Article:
Saturday, February 2, 2013

game preview: Georgia Tech

Date/Time: Sunday, February 3; 3:00


Record against the Jackets: 34-38

Last meeting: UVA 70, GT 38; 1/19/12, Atlanta

Last game: UVA 58, NCSt 55 (1/29); Clem. 63, GT 60 (1/29)


UVA: 59.8 (#344)
GT: 66.7 (#165)

UVA: 102.4 (#132)
GT: 96.4 (#224)

UVA: 85.5 (#7)
GT: 87.0 (#17)

UVA: .8651 (#32)
GT: .7419 (#79)

Projected lineups:


PG: Jontel Evans (3.2 ppg, 2.1 rpg, 4.5 apg)
SG: Paul Jesperson (4.3 ppg, 2.2 rpg, 1.3 apg)
SF: Joe Harris (15.2 ppg, 4.1 rpg, 2.4 apg)
PF: Evan Nolte (7.0 ppg, 2.4 rpg, 1.2 apg)
PF: Akil Mitchell (12.4 ppg, 9.0 rpg, 1.8 apg)

Georgia Tech:

PG: Mfon Udofia (9.4 ppg, 2.8 rpg, 2.9 apg)
SG: Chris Bolden (6.4 ppg, 1.6 rpg, 1.3 apg)
SF: Marcus Georges-Hunt (10.5 ppg, 4.8 rpg, 1.4 apg)
PF: Robert Carter (10.1 ppg, 6.7 rpg, 0.9 apg)
C: Daniel Miller (7.9 ppg, 6.4 rpg, 2.1 apg)

UVA opened itself up to the dangerous world of possibilities this week with that win over NC State.  A three-team top level of the ACC became a four-teamer, and the Hoos are positioning themselves nicely for a first-round bye in the ACC tourney.  But there isn't any margin for error, and that's nicely highlighted by this Sunday's game against GT.  The Jackets are kind of sneaky-decent with a very good defense and no offense whatsoever, although it hasn't shown up in the win-loss column.

-- UVA on offense

One thing that makes this game dangerous - besides that it's on the road, which is always tough - is that UVA's schedule so far has been filled with the ACC's bottom of the barrel on defense.  FSU, BC, VT, NC State, etc. - they range from mediocre to crap.  The ACC has four of KenPom's national top 20 defenses (UVA is one, of course) and we haven't seen any of the other three, up til now.  The good news is that GT's performance in the conference hasn't been as good.

The number is probably a little inflated, in fact.  (Or deflated.  Whatever.)  GT's best defensive stat that goes into D-rating is their free-throw defense, which they obviously have as much control over as I do the lineups.  It's not all smoke and mirrors, of course.  Center Daniel Miller is a top-notch shot-blocker and freshman forward Robert Carter (a five-star type) isn't bad himself.  Miller against Mike Tobey could be interesting; we'll see if Miller is as good away from the basket, and Tobey's ambidextrousness could help nullify the advantage Miller brings as well.  But at any rate, Miller's presence, when he's in the game, will deter guys like Jontel Evans from driving the lane and could do a number on UVA's attacking-the-basket game in general.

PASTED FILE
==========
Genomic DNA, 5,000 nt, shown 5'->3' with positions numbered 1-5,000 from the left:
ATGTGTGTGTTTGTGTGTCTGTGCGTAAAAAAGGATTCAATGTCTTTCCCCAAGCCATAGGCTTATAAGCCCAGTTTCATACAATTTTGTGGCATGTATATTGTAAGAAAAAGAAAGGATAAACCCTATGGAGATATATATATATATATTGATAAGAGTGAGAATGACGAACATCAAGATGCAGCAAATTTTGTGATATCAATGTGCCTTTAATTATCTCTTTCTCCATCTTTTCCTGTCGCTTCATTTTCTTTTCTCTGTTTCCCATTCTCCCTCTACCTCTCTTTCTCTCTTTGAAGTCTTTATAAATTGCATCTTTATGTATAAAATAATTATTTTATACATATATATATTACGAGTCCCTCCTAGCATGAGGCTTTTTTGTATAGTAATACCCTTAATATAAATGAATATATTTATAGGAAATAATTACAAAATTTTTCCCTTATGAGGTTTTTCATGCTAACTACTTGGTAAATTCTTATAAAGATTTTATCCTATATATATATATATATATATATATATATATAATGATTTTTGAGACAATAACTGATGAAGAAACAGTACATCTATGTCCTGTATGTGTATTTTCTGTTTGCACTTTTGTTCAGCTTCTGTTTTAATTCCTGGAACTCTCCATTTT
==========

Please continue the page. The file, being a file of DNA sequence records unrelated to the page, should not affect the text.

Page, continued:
Actually, that's what Georgia Tech largely seeks to stop as a team, and they do a good job of it; they're 18th in the country at defending two-pointers.  They don't pack it in like UVA, but they'll work to keep you in front and then try and and funnel you to Miller when you entertain thoughts of driving.  When Miller comes out, though, they don't have another shot-blocking center and it changes the dynamic considerably.

Plus, they've got good rebounding size to keep you off the offensive glass.  It's a good team effort; Miller, obviously, can rebound some, and Carter is big and very athletic and is the Jackets' top glass-cleaner.  They lose nothing in this department when Kammeon Holsey enters the game.

UVA should work two strategies here.  With Miller in the game, they'll simply have to be very patient and work for their shots.  That's obviously something they have no problem doing.  Tech's subs, however, can be foul-prone.  Holsey and Julian Royal (in his cameos) can be encouraged to hack a shooter, and GT has a number of fringe-rotation types - Pierre Jordan, the Poole brothers - who don't see a lot of time but pick up cheapie fouls when they do.  The Hoos should turn up the aggressiveness a couple notches when the subs are in.